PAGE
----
The Consumer Price Index (CPI), an important measure of inflation, has been rising in recent months at a rate not seen in decades. Record government stimulus aimed at helping people during the pandemic, coupled with struggling supply chains, has resulted in higher prices for everyday items. Now investors are trying to find out where to park the money.
Many speculators out there see Bitcoin (BTC 2.60%), the world’s most valuable cryptocurrency, as an inflation hedge, meaning its price is bound to rise in times like these. However, that was not the case as the top cryptocurrency has dropped 55% since peaking last November.
so it is Bitcoin a Poor Inflation Hedge? I do not think. Let’s take a closer look.
The traditional definition of inflation hedging is flawed
If consumer prices are rapidly increasing across the economy, for Bitcoin to be an effective hedge against inflation, it must also increase. Therefore, we should just buy some of the cryptocurrencies and wait until inflation cools down. Sounds pretty easy, right? Well, it’s not that simple.
For starters, there are several other forces at play that can affect the price of an asset in the short term. Right now, the war in Ukraine and the Federal Reserve’s plan to aggressively raise interest rates are scaring investors away with riskier assets. The general unpredictability of investor sentiment can cause sudden fluctuations in asset prices for no reason.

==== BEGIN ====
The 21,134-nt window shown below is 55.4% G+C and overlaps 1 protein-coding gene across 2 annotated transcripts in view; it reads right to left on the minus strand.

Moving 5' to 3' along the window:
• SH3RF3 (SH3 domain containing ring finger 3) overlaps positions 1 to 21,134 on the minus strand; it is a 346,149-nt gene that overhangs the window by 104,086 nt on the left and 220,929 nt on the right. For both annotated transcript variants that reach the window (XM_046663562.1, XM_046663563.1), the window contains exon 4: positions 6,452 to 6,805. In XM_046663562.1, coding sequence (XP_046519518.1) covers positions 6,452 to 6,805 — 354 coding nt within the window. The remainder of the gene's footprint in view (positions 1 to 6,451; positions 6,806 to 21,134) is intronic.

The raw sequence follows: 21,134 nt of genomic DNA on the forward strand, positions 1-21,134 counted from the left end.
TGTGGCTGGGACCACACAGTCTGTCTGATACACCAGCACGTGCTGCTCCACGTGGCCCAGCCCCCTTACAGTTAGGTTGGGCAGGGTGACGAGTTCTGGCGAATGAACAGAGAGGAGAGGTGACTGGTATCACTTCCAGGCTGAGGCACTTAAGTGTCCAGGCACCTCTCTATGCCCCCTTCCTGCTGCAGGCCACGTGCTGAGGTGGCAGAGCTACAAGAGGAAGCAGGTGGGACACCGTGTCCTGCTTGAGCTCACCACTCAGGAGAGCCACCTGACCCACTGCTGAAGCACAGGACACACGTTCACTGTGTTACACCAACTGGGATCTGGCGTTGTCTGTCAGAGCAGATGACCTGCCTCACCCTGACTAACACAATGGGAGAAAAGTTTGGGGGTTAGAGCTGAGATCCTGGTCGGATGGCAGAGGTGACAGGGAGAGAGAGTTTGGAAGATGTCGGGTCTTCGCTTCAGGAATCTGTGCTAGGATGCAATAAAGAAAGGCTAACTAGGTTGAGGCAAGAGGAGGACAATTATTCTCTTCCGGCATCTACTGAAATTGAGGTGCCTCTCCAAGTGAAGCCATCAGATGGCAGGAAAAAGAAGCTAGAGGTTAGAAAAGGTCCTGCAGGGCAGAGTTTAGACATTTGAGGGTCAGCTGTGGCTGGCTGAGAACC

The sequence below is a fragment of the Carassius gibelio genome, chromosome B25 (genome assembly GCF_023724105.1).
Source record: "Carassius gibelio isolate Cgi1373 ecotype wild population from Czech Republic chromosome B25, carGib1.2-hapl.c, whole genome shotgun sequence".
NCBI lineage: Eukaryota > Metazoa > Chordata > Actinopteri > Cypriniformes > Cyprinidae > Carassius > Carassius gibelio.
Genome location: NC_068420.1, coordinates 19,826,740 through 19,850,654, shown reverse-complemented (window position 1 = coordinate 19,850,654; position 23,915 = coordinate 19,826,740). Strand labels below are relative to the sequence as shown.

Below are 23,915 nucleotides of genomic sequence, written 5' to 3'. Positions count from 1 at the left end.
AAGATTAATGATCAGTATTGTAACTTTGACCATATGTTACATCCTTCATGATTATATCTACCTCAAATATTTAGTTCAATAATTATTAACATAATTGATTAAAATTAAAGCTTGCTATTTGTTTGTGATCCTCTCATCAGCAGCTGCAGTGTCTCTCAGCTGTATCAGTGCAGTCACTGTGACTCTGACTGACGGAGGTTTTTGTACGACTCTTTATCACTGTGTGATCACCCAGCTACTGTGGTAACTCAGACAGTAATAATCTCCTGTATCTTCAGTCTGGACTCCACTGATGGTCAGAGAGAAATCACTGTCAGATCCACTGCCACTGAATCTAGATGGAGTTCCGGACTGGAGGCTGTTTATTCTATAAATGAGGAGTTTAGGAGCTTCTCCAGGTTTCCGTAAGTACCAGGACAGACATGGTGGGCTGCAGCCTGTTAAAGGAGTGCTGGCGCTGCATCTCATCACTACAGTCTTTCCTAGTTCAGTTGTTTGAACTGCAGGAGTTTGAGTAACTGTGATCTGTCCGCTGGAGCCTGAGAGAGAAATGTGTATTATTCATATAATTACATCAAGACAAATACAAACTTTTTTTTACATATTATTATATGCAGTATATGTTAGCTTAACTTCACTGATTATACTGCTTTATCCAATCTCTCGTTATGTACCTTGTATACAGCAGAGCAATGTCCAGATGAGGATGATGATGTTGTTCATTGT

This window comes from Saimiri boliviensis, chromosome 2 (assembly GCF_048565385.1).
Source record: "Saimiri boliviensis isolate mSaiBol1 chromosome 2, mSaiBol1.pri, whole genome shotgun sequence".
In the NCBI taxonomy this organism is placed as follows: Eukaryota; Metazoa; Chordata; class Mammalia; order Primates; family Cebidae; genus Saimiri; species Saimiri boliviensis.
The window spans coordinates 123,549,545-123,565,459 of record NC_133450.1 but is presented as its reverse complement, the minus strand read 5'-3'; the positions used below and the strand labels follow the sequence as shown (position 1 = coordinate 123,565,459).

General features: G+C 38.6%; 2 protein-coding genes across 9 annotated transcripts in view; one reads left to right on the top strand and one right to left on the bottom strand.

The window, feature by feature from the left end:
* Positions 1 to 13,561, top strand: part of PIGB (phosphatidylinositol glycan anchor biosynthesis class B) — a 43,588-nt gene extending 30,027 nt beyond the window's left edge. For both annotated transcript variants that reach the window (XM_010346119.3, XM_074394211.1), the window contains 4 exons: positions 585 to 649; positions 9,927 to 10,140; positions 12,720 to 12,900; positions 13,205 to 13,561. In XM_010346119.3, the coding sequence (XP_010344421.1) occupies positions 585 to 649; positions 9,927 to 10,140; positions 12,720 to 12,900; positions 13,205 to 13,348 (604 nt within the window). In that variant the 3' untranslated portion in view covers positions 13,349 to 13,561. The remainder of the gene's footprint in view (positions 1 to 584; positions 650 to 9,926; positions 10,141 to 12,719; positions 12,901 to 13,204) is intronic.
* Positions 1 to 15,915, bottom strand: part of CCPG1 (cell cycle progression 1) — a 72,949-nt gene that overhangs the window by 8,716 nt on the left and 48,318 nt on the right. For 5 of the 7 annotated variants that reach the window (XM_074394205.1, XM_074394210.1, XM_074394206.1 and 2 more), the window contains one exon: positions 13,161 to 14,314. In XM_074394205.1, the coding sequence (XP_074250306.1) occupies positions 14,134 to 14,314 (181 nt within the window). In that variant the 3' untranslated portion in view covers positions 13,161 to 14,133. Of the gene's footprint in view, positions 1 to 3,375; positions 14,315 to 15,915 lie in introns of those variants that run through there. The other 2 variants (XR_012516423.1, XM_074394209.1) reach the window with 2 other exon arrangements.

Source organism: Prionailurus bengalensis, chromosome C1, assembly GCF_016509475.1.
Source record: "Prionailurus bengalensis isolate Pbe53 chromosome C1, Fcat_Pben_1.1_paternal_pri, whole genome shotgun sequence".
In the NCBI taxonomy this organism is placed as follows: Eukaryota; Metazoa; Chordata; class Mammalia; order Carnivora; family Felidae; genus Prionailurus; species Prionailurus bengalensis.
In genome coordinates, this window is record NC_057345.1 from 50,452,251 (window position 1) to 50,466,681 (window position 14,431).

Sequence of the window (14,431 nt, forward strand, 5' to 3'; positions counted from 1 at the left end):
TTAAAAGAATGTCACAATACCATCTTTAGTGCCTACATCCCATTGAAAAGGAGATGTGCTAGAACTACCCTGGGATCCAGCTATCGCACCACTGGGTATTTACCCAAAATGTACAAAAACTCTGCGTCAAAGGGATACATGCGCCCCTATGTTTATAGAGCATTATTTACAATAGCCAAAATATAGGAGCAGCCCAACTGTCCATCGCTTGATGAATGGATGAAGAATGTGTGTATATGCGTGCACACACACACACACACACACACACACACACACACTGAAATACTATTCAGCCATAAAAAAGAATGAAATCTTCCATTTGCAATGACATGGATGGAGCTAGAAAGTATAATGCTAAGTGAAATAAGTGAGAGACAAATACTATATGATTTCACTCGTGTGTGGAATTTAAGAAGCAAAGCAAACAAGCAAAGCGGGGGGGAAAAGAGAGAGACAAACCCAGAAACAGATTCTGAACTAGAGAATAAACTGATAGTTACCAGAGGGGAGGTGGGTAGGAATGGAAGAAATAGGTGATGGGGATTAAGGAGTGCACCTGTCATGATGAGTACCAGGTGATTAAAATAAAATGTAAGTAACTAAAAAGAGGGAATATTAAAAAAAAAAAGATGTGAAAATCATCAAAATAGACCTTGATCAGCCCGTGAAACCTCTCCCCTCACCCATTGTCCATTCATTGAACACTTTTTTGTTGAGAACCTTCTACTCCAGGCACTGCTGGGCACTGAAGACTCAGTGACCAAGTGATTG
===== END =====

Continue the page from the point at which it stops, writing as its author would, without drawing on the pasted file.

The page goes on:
Furthermore, if everyone believes that something is an inflation hedge, it is likely that the asset in question is already priced according to the highest demand from buyers in the market. So it may be wise to actually sell rather than buy. This is what famous investor Howard Marks calls second-order thinking.
Up until gold, which is widely seen as the inflation hedge of choice by investors, has an uneven track record in this regard. In the early 1980s, for example, when the annual inflation rate was 6.5%, owning gold would have lost investors by 10% a year. More recently, in 2022, the price of an ounce of gold rose by just 2.5% – far behind the April annual inflation rate of 8.3%.
In a short space of time, I don’t think anything constitutes a legitimate inflation hedge, moving in tandem with the CPI value. If that happened, the market would arbitrage the opportunity until the relationship no longer works. I firmly believe that the consensus view of what an inflation hedge should be is seriously flawed, and it has everything to do with how far you are willing to look forward.
The time horizon matters
Based on the discussion above, I think the proper test of whether or not an asset is a true inflation hedge is to measure its performance over a long time horizon, like five or ten years, or even longer.
Bitcoin’s five-year return of 1,100% during a period when the CPI rose by just 18.5% suggests that the world’s leading cryptocurrency is indeed an effective inflation hedge. Despite its extreme volatility, those who bought Bitcoin would have seen their purchasing power soar. And that’s the whole premise of investing first — the idea is to increase your spending ability over time, not lose it.
In my opinion, investing would be a lot simpler if people would just extend their time horizons. As many readers know, literally anything can happen in the next month, quarter, or year. And trying to design a portfolio based on what can happen in such a short period of time is a losing game, because it’s really unknowable.
Seeing Bitcoin in this light is the right approach. Despite down 35% so far in 2022, its performance over time speaks for itself.